Milo Yiannopoulos is a fraud

Shocking. It turns out that Milo Yiannopoulos is ghost-written. Everywhere. He’s got interns writing his articles, his talks…I wonder if he’s so lazy that he’s got them writing his tweets.

Yiannopoulos confirmed in an interview with BuzzFeed News that he has about 44 interns — a mix of paid and unpaid — writing and conducting research for him. But he denied that other people write stories for him start to finish.

Two people write Breitbart stuff for me, he told BuzzFeed News, but ghostwriting is too great a word. [Nope. Ghostwriting is exactly the word. –pzm] He said that the majority of his interns are researchers and that some write speeches for him. I have two books coming out this year, he said. It’s completely standard for someone with a career like mine to have researchers and assistants and ghostwriters.

A career like his…what career? He is, supposedly, a writer. What he does for a career is write stuff. He doesn’t have any other job. His wikipedia page identifies him as a journalist. He’s employed at Breitbart as their tech journalist — he doesn’t know much about “tech”, but I guess he’s as qualified to be labeled that as “journalist”.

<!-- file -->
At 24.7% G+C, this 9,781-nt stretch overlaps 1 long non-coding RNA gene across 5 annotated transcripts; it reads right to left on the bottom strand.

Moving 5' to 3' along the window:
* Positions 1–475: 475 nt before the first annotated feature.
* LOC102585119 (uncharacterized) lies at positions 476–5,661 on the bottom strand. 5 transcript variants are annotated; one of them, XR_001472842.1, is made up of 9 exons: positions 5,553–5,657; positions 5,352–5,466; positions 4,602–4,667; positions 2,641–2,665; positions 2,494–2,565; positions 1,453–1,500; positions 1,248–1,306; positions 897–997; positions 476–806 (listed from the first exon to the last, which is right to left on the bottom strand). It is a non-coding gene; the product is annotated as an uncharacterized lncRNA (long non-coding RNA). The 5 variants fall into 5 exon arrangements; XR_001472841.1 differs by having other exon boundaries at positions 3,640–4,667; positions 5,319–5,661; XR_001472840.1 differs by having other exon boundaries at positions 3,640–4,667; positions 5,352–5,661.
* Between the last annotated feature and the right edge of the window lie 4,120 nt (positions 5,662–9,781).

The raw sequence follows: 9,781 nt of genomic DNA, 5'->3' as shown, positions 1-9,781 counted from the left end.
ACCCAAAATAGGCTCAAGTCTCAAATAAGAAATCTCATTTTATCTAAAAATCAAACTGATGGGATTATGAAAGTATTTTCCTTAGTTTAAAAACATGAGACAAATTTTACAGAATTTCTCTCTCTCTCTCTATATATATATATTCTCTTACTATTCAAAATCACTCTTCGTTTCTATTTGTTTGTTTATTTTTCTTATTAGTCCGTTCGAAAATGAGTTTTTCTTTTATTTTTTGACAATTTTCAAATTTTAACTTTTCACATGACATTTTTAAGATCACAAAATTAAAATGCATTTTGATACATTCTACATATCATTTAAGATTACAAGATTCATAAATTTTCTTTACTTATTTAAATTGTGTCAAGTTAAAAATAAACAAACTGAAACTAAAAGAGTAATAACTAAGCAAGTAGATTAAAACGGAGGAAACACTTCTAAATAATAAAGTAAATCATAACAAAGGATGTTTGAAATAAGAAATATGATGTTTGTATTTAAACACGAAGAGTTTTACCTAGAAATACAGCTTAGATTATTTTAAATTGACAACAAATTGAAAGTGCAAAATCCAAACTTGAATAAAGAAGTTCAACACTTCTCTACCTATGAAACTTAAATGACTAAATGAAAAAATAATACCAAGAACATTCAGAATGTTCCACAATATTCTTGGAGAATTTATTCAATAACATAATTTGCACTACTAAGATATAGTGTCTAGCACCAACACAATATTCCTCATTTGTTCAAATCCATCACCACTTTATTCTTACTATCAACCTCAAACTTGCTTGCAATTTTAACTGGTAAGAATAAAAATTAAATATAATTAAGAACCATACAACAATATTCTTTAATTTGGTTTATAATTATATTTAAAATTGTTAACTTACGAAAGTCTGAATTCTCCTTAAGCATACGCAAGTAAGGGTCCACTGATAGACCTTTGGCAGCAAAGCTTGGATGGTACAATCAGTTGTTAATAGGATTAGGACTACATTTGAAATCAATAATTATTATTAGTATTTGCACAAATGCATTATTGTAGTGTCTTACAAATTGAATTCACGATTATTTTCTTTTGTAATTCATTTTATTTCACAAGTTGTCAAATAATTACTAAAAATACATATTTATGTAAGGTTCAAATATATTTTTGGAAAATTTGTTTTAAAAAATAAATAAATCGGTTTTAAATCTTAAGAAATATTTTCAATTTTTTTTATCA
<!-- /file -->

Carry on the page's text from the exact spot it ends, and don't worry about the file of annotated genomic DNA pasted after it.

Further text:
You know, if he were calling himself an astronaut, and it turned out that the only people to step into a rocket were his paid staff and volunteers, It would be fair to call him out on that phoniness. If he said he was a movie star, but had a team of proxies who were doing all his acting for him, I’d wonder why anyone needed him at all. He’s got about as much of a career as a Kardashian, apparently, famous for being famous rather than talented, and mainly his job is posting selfies and preening.

And 44 interns? That’s ludicrous. What is there left for him to do after 44 people have written his text, edited his words, done all the labor of writing?

Worst of all, he’s outsourcing his writing to…goons from 4chan. That explains a lot, actually.

I tried to read Orrin Hatch’s defense of Republican obstructionism

I really did. I got as far as the first sentence: Justice Antonin Scalia was among the greatest jurists in our nation’s history, and decided that the flavor of that bullshit was going to be just a little too rank. So I skipped to the last paragraph, read Considering a nominee in the midst of a toxic presidential election would be irresponsible, and realized that I have become wise in my years in skipping all the crap in between. What’s making this election toxic, I wondered? Has Hatch looked at his fellow party members?